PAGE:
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Headache

Healing Migraines Naturally

13 years, 1 month ago

740  0
Posted on Jun 01, 2005, 10 a.m. By Bill Freeman

About 28 million people suffer from migraines in the United States. It breaks down to about 18 percent of women and about 6 percent of men. Migraines are characterized by a recurrent pain-pattern and a pattern of associated symptoms. The pain is usually on one side of the head, is throbbing or pulsing, and is usually not extremely severe. Routine activities like walking or climbing stairs worsens the pain.

About 28 million people suffer from migraines in the United States. It breaks down to about 18 percent of women and about 6 percent of men. Migraines are characterized by a recurrent pain-pattern and a pattern of associated symptoms. The pain is usually on one side of the head, is throbbing or pulsing, and is usually not extremely severe. Routine activities like walking or climbing stairs worsens the pain. Sometimes, people experience a visual display called an aura, where they see spots of light, or zigzag lines on one side of their visual world. That can be accompanied by nausea, or by unusual sensitivity to light or sound.

TREATMENT: Migraine treatment is divided into two categories. The first is acute treatment, which people take when they have an attack to relieve pain and restore their ability to function. The second is preventive treatment, which those with frequent migraines take to prevent attacks.

The most widely used drugs used for migraine prevention are beta-blockers, which were developed for treating high blood pressure; tricyclic antidepressants; and a category of drugs called neuromodulators.

According to Richard Lipton, M.D., a neurologist at the Montefiore Medical Center in New York, NY, the available preventive treatments don't work perfectly. He says a preventive treatment that decreases headache frequency by about 50 percent is considered successful. He says, "If someone has four migraine days a month and they go down to two days a month, that would be a good result, though occasionally, people do become completely free of headache."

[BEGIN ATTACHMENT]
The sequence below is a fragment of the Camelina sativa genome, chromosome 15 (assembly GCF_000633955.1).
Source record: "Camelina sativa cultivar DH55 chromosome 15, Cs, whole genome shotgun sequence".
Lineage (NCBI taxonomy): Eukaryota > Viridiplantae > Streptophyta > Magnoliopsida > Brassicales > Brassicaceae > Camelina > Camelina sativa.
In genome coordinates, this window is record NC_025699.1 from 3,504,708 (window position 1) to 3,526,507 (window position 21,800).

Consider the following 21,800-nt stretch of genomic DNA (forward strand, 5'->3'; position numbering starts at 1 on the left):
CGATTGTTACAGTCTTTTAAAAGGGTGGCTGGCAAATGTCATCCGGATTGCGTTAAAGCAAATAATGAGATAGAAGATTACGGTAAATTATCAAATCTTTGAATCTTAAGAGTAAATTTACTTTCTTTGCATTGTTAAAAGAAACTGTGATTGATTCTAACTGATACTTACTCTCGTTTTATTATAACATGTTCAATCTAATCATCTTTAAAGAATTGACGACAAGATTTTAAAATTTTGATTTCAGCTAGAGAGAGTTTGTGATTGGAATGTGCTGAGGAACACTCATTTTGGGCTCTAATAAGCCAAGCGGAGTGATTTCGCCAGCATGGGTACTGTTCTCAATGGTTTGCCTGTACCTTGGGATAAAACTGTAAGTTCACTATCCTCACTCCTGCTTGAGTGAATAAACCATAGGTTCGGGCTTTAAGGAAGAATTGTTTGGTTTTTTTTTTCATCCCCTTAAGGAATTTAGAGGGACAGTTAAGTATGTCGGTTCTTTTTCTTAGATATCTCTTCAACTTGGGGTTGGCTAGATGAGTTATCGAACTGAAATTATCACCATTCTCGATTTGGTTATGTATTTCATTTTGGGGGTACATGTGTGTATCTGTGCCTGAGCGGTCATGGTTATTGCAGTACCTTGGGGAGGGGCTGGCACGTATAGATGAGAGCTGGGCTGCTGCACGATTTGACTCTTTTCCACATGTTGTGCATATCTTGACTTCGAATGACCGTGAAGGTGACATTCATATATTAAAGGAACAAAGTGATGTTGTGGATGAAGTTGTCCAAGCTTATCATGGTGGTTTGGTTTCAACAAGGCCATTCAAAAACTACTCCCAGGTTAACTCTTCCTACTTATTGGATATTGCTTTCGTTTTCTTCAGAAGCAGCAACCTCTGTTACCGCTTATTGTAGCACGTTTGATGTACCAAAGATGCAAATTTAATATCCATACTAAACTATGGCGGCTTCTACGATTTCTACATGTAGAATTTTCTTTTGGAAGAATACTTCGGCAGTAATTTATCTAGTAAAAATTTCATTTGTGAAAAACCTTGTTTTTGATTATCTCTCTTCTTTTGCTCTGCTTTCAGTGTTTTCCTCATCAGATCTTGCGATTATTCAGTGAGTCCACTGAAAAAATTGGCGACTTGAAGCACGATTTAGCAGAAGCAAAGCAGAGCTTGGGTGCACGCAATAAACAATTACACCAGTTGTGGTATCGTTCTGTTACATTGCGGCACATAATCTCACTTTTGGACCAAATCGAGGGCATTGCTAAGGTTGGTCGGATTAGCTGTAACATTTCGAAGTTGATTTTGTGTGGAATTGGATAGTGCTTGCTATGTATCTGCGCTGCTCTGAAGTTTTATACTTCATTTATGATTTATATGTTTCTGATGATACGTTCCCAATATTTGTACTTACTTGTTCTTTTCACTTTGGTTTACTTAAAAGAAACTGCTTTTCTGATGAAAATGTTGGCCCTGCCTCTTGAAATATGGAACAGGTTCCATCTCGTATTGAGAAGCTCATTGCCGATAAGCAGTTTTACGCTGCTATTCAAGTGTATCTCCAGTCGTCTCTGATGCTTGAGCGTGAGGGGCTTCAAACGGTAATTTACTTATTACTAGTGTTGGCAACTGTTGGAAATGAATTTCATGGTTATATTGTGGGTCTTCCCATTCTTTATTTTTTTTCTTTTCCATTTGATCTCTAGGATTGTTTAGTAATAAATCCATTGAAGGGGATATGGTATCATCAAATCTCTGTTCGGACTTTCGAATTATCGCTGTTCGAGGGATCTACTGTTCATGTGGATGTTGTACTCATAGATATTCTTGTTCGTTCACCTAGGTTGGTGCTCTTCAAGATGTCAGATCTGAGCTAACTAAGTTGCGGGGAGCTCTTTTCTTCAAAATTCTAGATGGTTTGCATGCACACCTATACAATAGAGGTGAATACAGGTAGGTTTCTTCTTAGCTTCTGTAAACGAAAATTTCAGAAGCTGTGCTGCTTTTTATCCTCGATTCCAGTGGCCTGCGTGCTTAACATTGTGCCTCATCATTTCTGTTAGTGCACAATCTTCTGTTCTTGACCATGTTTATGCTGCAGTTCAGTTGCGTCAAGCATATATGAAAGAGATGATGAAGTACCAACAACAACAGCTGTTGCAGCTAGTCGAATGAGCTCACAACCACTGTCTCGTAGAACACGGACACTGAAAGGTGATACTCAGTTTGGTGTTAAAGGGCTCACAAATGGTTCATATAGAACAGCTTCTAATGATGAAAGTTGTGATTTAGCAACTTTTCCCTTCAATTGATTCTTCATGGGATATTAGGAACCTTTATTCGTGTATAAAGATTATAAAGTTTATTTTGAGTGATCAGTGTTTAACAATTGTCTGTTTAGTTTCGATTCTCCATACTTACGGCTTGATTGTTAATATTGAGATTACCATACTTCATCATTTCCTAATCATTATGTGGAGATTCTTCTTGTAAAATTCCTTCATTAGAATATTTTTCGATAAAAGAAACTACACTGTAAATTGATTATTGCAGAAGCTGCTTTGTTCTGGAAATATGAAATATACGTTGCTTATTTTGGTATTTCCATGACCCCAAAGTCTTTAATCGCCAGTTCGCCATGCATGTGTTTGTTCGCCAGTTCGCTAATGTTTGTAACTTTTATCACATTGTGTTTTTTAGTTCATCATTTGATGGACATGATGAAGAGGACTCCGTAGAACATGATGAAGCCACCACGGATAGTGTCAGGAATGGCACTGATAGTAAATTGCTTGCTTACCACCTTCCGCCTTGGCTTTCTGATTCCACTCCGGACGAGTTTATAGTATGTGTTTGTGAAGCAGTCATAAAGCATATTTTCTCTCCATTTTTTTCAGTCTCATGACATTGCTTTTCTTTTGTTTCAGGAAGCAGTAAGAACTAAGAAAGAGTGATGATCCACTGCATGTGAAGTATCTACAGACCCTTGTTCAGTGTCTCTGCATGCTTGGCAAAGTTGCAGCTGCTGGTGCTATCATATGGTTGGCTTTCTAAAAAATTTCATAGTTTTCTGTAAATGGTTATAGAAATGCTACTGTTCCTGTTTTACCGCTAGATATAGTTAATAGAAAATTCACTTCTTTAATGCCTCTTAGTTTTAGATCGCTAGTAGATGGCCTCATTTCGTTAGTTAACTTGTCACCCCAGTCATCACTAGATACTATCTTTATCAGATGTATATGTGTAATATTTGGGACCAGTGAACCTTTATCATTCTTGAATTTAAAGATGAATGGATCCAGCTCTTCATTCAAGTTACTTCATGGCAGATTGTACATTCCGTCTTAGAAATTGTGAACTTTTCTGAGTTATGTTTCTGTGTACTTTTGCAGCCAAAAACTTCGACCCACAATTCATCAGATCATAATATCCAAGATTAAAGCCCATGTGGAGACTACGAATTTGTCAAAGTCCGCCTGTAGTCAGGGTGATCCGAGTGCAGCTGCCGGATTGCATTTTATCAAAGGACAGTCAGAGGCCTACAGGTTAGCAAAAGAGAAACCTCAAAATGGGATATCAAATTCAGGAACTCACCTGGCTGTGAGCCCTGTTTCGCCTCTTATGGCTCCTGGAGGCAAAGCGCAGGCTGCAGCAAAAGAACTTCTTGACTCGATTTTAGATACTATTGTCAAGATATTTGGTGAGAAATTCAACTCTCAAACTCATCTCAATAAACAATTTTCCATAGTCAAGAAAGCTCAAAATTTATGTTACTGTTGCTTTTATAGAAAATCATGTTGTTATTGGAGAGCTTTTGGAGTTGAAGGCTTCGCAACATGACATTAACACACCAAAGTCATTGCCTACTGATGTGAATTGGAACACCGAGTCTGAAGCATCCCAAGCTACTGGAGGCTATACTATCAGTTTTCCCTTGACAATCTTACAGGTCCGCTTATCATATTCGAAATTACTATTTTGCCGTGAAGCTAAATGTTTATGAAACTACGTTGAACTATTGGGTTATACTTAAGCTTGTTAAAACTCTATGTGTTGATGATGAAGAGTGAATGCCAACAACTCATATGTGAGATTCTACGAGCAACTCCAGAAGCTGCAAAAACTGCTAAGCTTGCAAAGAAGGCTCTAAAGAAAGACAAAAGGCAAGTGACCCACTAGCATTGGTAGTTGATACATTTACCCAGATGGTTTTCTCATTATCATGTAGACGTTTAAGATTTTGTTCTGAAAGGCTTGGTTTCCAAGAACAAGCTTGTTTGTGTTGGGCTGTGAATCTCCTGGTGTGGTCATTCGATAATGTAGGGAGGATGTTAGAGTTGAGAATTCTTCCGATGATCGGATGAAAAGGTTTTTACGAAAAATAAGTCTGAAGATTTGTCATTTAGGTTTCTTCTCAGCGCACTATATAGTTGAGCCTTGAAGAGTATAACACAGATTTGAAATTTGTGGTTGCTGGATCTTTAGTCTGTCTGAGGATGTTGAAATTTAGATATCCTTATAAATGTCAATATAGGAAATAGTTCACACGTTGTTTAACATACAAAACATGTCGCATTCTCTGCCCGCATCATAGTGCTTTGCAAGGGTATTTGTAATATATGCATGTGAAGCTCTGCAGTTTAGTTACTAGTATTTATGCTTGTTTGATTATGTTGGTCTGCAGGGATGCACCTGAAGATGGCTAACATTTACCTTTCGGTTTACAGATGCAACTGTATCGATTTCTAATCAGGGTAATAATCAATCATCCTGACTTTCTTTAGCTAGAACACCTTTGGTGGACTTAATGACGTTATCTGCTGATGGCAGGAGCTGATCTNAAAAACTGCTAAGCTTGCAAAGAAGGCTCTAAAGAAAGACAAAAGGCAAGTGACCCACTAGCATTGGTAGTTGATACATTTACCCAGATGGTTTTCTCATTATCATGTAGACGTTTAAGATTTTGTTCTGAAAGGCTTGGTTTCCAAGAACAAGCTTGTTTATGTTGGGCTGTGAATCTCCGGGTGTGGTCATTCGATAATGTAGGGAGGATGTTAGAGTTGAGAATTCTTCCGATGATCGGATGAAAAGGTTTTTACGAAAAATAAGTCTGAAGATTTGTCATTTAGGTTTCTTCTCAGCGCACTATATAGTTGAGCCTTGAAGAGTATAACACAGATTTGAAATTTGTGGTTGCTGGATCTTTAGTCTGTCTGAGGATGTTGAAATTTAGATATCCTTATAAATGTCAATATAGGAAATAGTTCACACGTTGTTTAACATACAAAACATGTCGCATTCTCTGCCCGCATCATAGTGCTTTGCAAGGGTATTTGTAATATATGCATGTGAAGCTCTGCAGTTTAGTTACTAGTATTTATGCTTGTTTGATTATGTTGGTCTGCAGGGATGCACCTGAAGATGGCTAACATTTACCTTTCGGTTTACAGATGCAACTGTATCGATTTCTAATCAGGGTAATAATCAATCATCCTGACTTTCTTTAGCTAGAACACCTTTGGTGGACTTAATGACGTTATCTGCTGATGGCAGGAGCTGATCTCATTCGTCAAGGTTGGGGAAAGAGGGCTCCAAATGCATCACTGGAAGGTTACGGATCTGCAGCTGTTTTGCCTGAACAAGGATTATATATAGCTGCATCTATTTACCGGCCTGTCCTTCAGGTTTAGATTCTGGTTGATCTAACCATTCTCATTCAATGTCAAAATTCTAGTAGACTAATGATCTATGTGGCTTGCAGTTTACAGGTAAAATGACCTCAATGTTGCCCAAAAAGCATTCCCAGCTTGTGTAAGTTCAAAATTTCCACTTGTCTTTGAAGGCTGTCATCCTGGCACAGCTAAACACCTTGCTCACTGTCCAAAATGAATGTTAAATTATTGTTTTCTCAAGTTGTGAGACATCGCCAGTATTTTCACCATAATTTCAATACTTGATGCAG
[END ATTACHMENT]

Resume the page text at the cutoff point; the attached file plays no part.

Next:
BUTTERBUR: An extract of a plant root called butterbur has been used as folk remedy for migraines for hundreds of years. It is found widely in Europe -- especially Germany. Butterbur's extract is sold in health food stores and is available on the Internet. The root is known to have an anti-inflammatory action, and migraines are associated with changes in the brain that produce inflammation of blood vessels. It is believed the butterbur plant could help migraines through an anti-inflammatory mechanism that reduces pain by preventing blood vessels in the head from becoming inflamed.

THE STUDY: Dr. Lipton conducted a study involving an extract of butterbur called Petadolex. He wanted to determine if people suffering from migraines more than three or four times a month could experience fewer headaches by taking the extract daily. In the study, participants were treated with butterbur for four months and given a 75-milligram pill of Petadolex twice a day. Results showed 70 percent of study participants achieved researchers' "standard of success," defined by a 50-percent or greater reduction in headache frequency. Dr. Lipton says side effects were mild and uncommon. He says the only common side effect in the study was burping, which happened in about 10 percent of patients.

Dr. Lipton says other studies have examined butterbur for migraine treatment. One study involved lower doses than Dr. Lipton's study and showed positive results. He says another study showed butterbur could be effective for children with few side effects.

DOC ADVICE: Dr. Lipton says, "Before you take a medicine to prevent migraines, consumers should be pretty sure that they have migraines, and the best way to ensure that you have migraines is to get a diagnosis from a healthcare professional. Once a migraine is diagnosed, [butterbur extract] is intended as a self-treatment. It is available over-the-counter, without a prescription, and it's a treatment that many people initiate on their own. For people who are taking prescription medications, it is worth checking with a doctor, though, before starting a natural product, and it's important to remember that even though it is a natural product, it is a real drug, with real benefits but also the potential for real interactions with other medications."



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